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Roger Allan Jenkins (born 30 September 1955)[1] is a British financier currently awaiting trial for conspiracy to commit fraud and the provision of unlawful financial assistance by the Serious Fraud Office. In May 2018, the charges brought against Barclays Bank were dismissed by the court, but the charges against Jenkins were retained.[2]

Roger Jenkins
Roger Allan Jenkins

(1955-09-30) 30 September 1955 (age 63)
EducationEdinburgh Academy
Alma materHeriot-Watt University
ifs School of Finance
OccupationDefendant, previously banker
Spouse(s)Larissa Andrade Jenkins
RelativesDavid Jenkins (brother)

From 1994 to 2009, he worked for Barclays in a variety of roles, including as chief executive of Barclays Capital's Private Equity Group, and from April 2008 as Executive Chairman of Investment Banking and Investment Management for the Middle East.[3][4]

In 2008, he played a key role in a £7.3 billion "investment" in Barclays supposedly made by the ruling families of Abu Dhabi and Qatar, and by the Qatari sovereign wealth fund which the UK government has since said was a fraud, and which Jenkins is now being prosecuted for and faces up to 22 years in prison.[5] He was a member of the Management Committee and Investment Committee of the Brazilian investment bank BTG Pactual from 2011 to 2013. He was responsible for raising their Private Equity Fund.[6]

Estimates suggested that in 2005, Jenkins made somewhere between £40 million and £75 million, making him reputedly the highest paid banker in the City of London.[3][7]

His brother, David Jenkins, is a convicted criminal, drug trafficker, steroid user, and admitted informant.[8]


Background, education and sportEdit

Jenkins was born in England, the son of an oil refinery manager. He attended Edinburgh Academy[7] and studied economics at Heriot-Watt University. In his youth he was an accomplished sprinter, representing Scotland and Great Britain from 1973 to 1978. He won a silver medal at the World Student Games in Rome in 1975 at 400m.[7] Both Roger and his brother David feature prominently in the book A Life In A Day In A Year[9] by Peter Hoffmann which describes their athletics training at Meadowbank Sports Centre, Edinburgh, and their racing careers between 1973 and 1978.[10]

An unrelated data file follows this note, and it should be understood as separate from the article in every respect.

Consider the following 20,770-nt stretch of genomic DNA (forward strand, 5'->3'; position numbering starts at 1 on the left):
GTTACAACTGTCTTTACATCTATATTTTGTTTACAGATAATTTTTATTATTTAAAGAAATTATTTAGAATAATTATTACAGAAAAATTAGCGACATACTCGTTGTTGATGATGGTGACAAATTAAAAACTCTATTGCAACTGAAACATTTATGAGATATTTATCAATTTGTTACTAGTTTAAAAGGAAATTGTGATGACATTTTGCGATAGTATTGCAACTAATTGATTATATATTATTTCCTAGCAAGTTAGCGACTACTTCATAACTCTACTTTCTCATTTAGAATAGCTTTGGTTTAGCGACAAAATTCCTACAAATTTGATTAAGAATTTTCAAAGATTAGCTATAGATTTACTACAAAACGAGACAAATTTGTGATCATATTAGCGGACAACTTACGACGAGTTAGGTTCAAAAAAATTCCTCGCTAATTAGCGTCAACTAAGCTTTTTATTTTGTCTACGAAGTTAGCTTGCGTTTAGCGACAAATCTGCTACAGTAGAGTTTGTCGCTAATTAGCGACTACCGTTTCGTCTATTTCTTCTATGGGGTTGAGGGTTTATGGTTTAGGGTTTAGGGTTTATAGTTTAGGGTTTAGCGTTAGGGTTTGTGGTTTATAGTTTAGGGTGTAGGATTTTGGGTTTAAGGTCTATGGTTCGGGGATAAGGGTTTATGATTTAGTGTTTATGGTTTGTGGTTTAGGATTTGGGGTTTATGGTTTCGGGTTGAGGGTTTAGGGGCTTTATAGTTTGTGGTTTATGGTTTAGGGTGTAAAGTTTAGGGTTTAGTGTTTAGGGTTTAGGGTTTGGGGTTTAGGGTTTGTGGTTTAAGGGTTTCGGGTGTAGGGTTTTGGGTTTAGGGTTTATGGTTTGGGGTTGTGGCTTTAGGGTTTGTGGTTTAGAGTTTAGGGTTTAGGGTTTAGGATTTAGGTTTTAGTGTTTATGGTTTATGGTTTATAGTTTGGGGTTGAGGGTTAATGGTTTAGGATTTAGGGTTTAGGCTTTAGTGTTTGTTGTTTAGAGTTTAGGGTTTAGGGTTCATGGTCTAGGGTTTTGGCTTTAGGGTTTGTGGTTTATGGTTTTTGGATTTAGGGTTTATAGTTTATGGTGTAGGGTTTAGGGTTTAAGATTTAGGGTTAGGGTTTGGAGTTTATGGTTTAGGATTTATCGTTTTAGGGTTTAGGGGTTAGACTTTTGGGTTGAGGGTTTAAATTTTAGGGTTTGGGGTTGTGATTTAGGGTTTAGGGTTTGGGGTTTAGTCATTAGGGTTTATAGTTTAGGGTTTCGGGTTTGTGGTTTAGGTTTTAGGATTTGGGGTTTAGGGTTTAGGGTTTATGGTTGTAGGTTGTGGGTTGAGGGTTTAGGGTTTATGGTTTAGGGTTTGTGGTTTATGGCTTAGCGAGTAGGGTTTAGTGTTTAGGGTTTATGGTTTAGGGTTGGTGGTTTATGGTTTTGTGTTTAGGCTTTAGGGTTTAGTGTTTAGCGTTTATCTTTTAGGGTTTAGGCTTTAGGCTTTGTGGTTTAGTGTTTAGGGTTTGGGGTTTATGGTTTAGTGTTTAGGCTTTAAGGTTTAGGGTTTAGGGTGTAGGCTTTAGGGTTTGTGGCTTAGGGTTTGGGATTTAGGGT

His brother David Jenkins is a convicted criminal who won a silver medal for Great Britain in the 4 × 400 metres relay at the 1972 Olympics, but was later convicted of drug trafficking in the United States and admitted taking steroids to win races during his athletic career, and received a 7-year federal prison sentence which he got reduced to 10 months by becoming an informant.[8]

Early careerEdit

Jenkins worked briefly at BP[11] and joined Barclays as a graduate trainee in 1978.[1] From 1982 to 1984 he was head of private placements at Barclays's investment banking division, Barclays de Zoete Wedd (BZW), in New York City, leaving in 1987 to work for Kleinwort Benson, where he stayed for seven years.[12] He rejoined Barclays in 1994 to set up a group advising companies on risk management.[13]


Structured Capital MarketsEdit

Jenkins developed an expertise in structuring and analysing the tax regimes of various countries.[11] His group became Barclays Capital Structured Capital Markets. It recruited beyond banking and included Iain Abrahams, a former lawyer at Slaughter and May.[13] One former colleague suggested that it was Abrahams who was "the brains behind the division", saying of Jenkins: "I wouldn't say he is brilliantly bright, but he is very good at internal politics."[1][3]

In 2009, The Guardian reported tales of a macho culture inside the Structured Capital Markets division, where, one source claimed, "the deals are so big you never say billion or million, you just say 16 bucks or 16 quid which meant billion".[14] The same source suggested that tax avoidance "was so big it became the engine of growth for the whole of the investment banking arm".[14] Some calculations had estimated that in 2002 Jenkins and his team generated revenues amounting to more than 100 per cent of Barclays Capital's profits, figures Barclays said were "gross exaggerations", adding that Jenkins was in charge of four businesses – tax-efficient financing being only one – and that those businesses generated less than 20 per cent of the bank's revenues.[1]